Haven’t done a link set in a while, this is going to be kind of random.

Still seats available for both WindyCityRails in general, and for my tutorial in specific. But the sponsor list has filled up.

Motorola bought 280 North, best known for their Cappuccino JavaScript framework, and the 280 Slides application. Apparently, Motorola plans to use them to make web apps aimed at Android devices. Should be an interesting culture clash.

I’ve been looking through the Rails 3 unobtrusive JavaScript stuff trying to figure out new practices. The Trevor Turk blog has a code snippet for setting up a form that submits when a checkbox is clicked. Like it. Love to see more examples like this, it really shows how clean the Rails 3 structures will be.

Ever wish the Ruby Date and DateTime classes were faster? Course you have. Here’s home_run, a C implementation of the Date and DateTime classes that claims a 20 – 200 time speedup. The Readme page shows how to use the home_run classes instead of the standard ones, if you are feeling adventurous.

I love stories of tracking down obscure bugs, and Yehuda Katz has a great one about bundler, rvm, and various shell interactions. Debugging is maybe the important skill, so watch an expert’s process at work.

Speaking of rvm and it’s awesomeness, here’s a quick guide to putting rvm, bundler, and passenger together on a Rails deploy.

Here’s a little test snippet to solve the problem of how to test an abstract controller by adding a small controller in the test page and creating a route for it.

July 8, 2010: Who Needs a Hero?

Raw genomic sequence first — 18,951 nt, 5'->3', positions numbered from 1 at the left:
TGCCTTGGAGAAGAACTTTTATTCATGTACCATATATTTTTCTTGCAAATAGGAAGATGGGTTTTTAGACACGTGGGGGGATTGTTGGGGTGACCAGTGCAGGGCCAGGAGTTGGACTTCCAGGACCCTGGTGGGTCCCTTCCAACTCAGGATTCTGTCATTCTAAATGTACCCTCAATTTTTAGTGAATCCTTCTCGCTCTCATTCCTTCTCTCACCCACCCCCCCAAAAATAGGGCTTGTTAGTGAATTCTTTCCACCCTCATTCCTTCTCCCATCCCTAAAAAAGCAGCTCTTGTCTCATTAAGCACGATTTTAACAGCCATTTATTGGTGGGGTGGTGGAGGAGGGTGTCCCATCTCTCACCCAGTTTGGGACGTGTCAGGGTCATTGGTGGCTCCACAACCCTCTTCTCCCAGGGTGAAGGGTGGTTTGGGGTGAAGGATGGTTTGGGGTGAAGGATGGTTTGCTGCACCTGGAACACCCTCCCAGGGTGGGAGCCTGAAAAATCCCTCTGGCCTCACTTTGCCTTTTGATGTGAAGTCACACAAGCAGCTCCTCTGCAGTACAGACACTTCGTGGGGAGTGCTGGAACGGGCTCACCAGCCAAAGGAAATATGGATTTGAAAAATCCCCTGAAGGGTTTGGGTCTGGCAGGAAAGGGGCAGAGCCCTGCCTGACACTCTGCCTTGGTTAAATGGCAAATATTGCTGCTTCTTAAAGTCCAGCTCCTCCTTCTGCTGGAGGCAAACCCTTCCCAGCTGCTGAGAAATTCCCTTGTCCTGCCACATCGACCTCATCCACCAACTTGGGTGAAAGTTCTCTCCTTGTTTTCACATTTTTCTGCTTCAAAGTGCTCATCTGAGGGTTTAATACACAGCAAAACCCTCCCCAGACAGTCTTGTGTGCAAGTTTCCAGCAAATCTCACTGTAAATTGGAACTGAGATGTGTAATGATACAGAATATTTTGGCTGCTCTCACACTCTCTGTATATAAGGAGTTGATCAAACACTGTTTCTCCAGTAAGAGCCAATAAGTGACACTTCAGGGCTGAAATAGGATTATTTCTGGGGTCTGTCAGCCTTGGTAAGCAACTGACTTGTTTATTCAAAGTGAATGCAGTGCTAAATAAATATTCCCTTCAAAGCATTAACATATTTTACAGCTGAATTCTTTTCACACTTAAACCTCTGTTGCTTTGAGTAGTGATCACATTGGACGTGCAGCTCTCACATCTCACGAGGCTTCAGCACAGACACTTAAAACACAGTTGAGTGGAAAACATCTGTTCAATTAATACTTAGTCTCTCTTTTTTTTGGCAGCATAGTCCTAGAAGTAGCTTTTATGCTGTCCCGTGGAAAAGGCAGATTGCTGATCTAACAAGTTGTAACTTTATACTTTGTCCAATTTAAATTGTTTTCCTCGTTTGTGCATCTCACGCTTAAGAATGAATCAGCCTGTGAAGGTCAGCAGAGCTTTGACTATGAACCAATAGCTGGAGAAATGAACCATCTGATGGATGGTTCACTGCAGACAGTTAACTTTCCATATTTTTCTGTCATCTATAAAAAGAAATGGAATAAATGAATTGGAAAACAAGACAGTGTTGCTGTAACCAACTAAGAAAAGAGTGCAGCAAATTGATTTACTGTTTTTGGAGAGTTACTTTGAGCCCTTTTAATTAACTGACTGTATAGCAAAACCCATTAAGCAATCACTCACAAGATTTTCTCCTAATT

Book Status

Beta 4 should be going out Real Soon Now. As far as I know everything is ready and we’re just waiting for it to actually be generated.

Still working on legacy coding chapter.


A couple of links about hiring today. One debate is between Ben Orenstein and Brian Liles about whether you can get a Rails job without experience. Somewhat weirdly, both of them seem to be arguing the same side, which is to go out and get some experience. Open source projects are a great idea, which was also the topic of Blake Smith’s talk at Chicago Ruby this week.

Speaking as somebody who has been on the hiring side of the equation, I actually like Joel Spolsky’s formula of “smart and gets things done”. Experience is sometimes a proxy for “get things done”, but often isn’t. Contributing significantly to an open source project would be a good way to show getting things done (though I don’t have a tremendous open source portfolio myself). I’ve definitely hired and recommended people with less experience if they had a portfolio of some code and came off as really great in the interview. A lot of Rails shops are including long pairing sessions as part of the hiring process — it’s hard to hide during that.

On another angle, Trotter Cashion and Gregory Brown have a little mini-debate on what kind of developers to hire for a startup, generalists or specialists. Again, they are agreeing on a lot here. Brown is suggesting that contractors can help scale a startup early on. I think that hiring all specialists can become a real problem, if the team gets siloed that makes scheduling and planning more difficult. Also, you can’t every say enough that hiring cowboys and heroes is just not sustainable. It may seem sustainable for a while, but then all your heroes burn out and leave, or they burn out and stay, which can be even worse.

Hey, another one from Jay Fields, this one is about experiences using Clojure to do high-level testing of a Java app, by which I assume Fields means integration or acceptance testing. Interesting points, especially since it seems like his team didn’t go in knowing Clojure. Back in the day, we hoped that Jython would become popular for this kind of thing — Fields even mentions having a REPL terminal in Clojure, and the Jython book has a longish example of this kind of think, if I remember correctly.